Apple has unveiled its new line of iPhones, and the new prices have come as a surprise considering the trends of previous iterations.
It’s that time of year again. Another September brings with it another new iPhone reveal. Long gone are the roman numerals – seems we’re back to good old solid digits. So yes, this year, we were spared from having to mumble out iPhone XI, and instead we get iPhone 11, iPhone 11 Pro, and iPhone 11 Pro Max.
But does this ‘bold’ foray to a two digit name bring with it similarly ‘bold’ new features? Well, not really. In fact, the price is what’s most intriguing. (You can check the features here)
Price-cutting… more or less
A surprise revelation of yesterday’s iPhone reveal was the price: these new devices were somewhat cheaper than their predecessors, which should speak volumes about last year’s much-maligned heavy price tag. When rivals were manufacturing phones with similar (or better) features and charging for less, customers took notice. While Apple has often charged more than its rivals (which is part of the prestige appeal of Apple devices), their price tags had reached the astronomical for devices that were merely increments better than their predecessors, and not much different from cheaper competitor phones.
This year’s prices:
-iPhone 11: starting from $699 (iPhone XR started from $749)
-iPhone 11 Pro: starting from $999 (iPhone XS also started at $999)
-iPhone 11 Pro Max: starting from $1099 (iPhone XS Max started $1,099, and reached 1,449 for full specs)
A price drop was a common trend among the rest of Apple’s products and services.
“The third generation Apple Watch costs $199, the first time Apple has sold a version of its wearable gadget for under $200,” CNN writes. “The new iPad costs $329. And the company is charging $5 per month each for Apple TV+ and Arcade, its new streaming and gaming subscription services (which is cheaper than some competitors’ offerings, such as upcoming Disney+ streaming service).”
We wrote about this last month, when we discussed how Apple was realizing it can’t rely on hardware sales like those of the iPhone to solely carry its business anymore. Neither would the iPad and Apple Watch cut it either. Quarterly results were showing this time after time. People weren’t upgrading phones as often as they used to, given the slowing of innovation and incremental upgrades year after year, also considering the bump in prices. Apple needed to figure out a way to sell its existing consumers more – as is the case today in this consumerist world. The answer?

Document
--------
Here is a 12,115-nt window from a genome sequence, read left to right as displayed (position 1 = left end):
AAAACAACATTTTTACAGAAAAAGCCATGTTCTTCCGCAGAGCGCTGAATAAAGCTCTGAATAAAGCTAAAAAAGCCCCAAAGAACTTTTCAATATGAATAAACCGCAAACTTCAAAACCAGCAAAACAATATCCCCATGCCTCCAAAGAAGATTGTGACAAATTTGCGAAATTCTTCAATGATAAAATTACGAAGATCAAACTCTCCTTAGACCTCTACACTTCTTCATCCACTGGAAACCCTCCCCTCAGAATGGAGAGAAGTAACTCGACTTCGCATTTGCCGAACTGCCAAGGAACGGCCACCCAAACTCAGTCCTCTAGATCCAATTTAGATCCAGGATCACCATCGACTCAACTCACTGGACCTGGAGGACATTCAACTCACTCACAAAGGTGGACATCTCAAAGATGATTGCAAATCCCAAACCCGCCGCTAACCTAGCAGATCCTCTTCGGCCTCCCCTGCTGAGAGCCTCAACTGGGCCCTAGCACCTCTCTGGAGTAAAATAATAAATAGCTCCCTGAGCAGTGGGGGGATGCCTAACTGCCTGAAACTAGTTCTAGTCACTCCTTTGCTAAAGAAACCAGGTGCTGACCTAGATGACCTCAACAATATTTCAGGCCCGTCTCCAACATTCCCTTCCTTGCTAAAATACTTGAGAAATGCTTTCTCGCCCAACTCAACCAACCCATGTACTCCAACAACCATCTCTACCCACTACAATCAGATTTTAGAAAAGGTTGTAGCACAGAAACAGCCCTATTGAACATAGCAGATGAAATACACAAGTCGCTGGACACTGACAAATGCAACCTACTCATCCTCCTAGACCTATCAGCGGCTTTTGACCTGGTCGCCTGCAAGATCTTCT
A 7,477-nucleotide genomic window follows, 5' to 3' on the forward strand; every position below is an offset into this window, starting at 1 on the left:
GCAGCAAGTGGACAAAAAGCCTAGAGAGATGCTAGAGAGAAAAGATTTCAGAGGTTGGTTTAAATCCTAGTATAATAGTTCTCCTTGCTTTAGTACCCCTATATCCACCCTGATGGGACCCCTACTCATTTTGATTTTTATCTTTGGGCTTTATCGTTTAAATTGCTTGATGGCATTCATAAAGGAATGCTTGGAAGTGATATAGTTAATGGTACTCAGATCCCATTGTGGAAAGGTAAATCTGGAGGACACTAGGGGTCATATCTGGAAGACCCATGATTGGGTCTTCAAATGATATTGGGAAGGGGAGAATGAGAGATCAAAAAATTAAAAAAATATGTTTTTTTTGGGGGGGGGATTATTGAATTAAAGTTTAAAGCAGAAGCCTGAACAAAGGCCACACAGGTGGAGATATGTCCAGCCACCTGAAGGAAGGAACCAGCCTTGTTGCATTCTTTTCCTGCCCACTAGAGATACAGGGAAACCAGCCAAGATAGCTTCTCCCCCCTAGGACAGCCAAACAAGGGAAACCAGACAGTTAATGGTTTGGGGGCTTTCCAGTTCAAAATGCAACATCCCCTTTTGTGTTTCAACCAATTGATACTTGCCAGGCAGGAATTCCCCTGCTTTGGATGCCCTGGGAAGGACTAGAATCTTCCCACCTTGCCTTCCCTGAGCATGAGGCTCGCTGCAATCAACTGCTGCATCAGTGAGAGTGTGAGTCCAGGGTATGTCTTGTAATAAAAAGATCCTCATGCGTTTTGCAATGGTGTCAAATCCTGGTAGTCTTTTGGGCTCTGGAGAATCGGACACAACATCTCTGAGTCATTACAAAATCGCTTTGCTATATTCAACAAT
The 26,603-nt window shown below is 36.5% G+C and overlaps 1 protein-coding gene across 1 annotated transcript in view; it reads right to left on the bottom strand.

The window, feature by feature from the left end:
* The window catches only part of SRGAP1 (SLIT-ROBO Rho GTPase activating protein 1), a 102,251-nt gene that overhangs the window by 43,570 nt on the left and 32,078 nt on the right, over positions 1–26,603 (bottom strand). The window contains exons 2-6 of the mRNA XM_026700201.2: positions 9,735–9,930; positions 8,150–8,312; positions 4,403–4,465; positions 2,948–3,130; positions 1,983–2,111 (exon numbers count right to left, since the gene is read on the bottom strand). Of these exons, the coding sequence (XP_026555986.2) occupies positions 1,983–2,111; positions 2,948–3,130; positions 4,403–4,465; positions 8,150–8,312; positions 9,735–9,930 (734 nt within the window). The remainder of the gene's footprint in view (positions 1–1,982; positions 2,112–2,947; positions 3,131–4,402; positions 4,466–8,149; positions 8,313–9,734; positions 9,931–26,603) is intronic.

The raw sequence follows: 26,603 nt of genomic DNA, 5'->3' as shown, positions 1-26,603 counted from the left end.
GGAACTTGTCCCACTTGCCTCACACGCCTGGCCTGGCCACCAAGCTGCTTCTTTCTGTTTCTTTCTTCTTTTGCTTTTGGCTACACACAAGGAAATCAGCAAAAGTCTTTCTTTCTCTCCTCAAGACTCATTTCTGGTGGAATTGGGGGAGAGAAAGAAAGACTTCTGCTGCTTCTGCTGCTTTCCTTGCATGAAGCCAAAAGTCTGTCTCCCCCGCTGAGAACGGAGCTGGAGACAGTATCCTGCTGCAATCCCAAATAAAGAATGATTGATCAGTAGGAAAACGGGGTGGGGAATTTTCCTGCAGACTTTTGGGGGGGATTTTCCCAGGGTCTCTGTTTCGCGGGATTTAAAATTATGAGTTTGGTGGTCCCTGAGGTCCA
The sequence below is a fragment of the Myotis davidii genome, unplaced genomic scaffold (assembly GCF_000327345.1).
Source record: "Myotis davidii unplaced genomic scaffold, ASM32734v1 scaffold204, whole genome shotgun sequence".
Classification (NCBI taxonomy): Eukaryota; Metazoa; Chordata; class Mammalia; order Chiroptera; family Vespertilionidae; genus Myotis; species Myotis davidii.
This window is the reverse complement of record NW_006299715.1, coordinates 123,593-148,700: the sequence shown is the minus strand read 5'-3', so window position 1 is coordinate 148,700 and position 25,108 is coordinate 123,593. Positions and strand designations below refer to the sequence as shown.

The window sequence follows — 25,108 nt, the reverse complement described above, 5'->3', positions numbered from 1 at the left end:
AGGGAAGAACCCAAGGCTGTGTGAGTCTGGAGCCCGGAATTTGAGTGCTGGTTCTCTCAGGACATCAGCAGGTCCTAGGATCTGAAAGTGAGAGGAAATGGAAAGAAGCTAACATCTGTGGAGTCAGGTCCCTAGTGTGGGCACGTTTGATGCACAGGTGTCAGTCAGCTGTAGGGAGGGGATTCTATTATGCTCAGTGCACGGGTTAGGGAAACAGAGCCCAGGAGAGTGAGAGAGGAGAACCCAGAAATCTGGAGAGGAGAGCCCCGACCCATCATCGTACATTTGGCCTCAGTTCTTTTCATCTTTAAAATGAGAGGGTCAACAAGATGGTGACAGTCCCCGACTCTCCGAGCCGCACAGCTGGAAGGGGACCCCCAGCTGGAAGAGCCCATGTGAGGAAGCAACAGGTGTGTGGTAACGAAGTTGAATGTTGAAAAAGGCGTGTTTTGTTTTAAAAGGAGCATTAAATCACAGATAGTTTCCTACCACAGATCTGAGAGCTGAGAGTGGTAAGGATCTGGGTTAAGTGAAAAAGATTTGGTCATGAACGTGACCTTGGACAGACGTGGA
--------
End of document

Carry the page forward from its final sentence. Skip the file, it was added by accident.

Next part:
Services and subscriptions. Apple today is putting much more emphasis on things like Apple TV+, its new game streaming Arcade subscription, and more to keep its cash flow running.
A small side note: In a peculiar but interesting study by online discounts site Picodi, it was discovered that it would take 8.3 days for an average Emirati to save up for the new iPhone. The Swiss, on the other hand, should be able to afford iPhone 11 Pro in only 4.8 days, whereas Mexicans would have to work for 54.2 days.
So with its 2019 iteration of the iPhones, will Apple be winning over the world over again? It’s not certain to do so. Its services, however, could tell a different story. With the attractive pricing its offering, Apple could win over new (and old) customers, and bolster its weakening finances. Apple stock witnessed a small 0.9% bump in share value following yesterday’s keynote.